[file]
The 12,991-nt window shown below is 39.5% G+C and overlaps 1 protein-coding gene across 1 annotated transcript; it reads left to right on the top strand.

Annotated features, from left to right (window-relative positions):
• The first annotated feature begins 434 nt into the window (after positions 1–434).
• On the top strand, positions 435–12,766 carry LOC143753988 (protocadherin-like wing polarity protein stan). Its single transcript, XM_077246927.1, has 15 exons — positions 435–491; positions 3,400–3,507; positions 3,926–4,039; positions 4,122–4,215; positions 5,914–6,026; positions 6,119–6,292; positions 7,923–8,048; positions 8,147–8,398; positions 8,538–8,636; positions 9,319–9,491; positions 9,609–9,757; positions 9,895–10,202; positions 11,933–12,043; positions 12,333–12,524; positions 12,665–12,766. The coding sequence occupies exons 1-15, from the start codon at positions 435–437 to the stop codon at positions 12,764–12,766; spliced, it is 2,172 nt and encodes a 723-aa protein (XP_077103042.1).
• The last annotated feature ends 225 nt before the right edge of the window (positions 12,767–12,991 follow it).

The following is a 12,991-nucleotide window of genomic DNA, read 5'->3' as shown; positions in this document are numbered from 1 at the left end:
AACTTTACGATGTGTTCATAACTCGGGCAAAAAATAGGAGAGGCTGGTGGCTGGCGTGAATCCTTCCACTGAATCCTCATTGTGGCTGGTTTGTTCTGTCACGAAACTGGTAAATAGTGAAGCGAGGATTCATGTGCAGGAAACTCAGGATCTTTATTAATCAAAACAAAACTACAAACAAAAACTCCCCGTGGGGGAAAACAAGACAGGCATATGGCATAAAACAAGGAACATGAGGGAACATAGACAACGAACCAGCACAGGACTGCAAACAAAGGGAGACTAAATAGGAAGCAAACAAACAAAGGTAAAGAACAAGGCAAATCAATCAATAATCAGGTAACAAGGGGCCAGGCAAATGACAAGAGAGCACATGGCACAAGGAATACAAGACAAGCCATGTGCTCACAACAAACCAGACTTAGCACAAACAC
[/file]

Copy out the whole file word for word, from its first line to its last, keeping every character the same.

The 12,991-nt window shown below is 39.5% G+C and overlaps 1 protein-coding gene across 1 annotated transcript; it reads left to right on the top strand.

Annotated features, from left to right (window-relative positions):
• The first annotated feature begins 434 nt into the window (after positions 1–434).
• On the top strand, positions 435–12,766 carry LOC143753988 (protocadherin-like wing polarity protein stan). Its single transcript, XM_077246927.1, has 15 exons — positions 435–491; positions 3,400–3,507; positions 3,926–4,039; positions 4,122–4,215; positions 5,914–6,026; positions 6,119–6,292; positions 7,923–8,048; positions 8,147–8,398; positions 8,538–8,636; positions 9,319–9,491; positions 9,609–9,757; positions 9,895–10,202; positions 11,933–12,043; positions 12,333–12,524; positions 12,665–12,766. The coding sequence occupies exons 1-15, from the start codon at positions 435–437 to the stop codon at positions 12,764–12,766; spliced, it is 2,172 nt and encodes a 723-aa protein (XP_077103042.1).
• The last annotated feature ends 225 nt before the right edge of the window (positions 12,767–12,991 follow it).

The following is a 12,991-nucleotide window of genomic DNA, read 5'->3' as shown; positions in this document are numbered from 1 at the left end:
AACTTTACGATGTGTTCATAACTCGGGCAAAAAATAGGAGAGGCTGGTGGCTGGCGTGAATCCTTCCACTGAATCCTCATTGTGGCTGGTTTGTTCTGTCACGAAACTGGTAAATAGTGAAGCGAGGATTCATGTGCAGGAAACTCAGGATCTTTATTAATCAAAACAAAACTACAAACAAAAACTCCCCGTGGGGGAAAACAAGACAGGCATATGGCATAAAACAAGGAACATGAGGGAACATAGACAACGAACCAGCACAGGACTGCAAACAAAGGGAGACTAAATAGGAAGCAAACAAACAAAGGTAAAGAACAAGGCAAATCAATCAATAATCAGGTAACAAGGGGCCAGGCAAATGACAAGAGAGCACATGGCACAAGGAATACAAGACAAGCCATGTGCTCACAACAAACCAGACTTAGCACAAACAC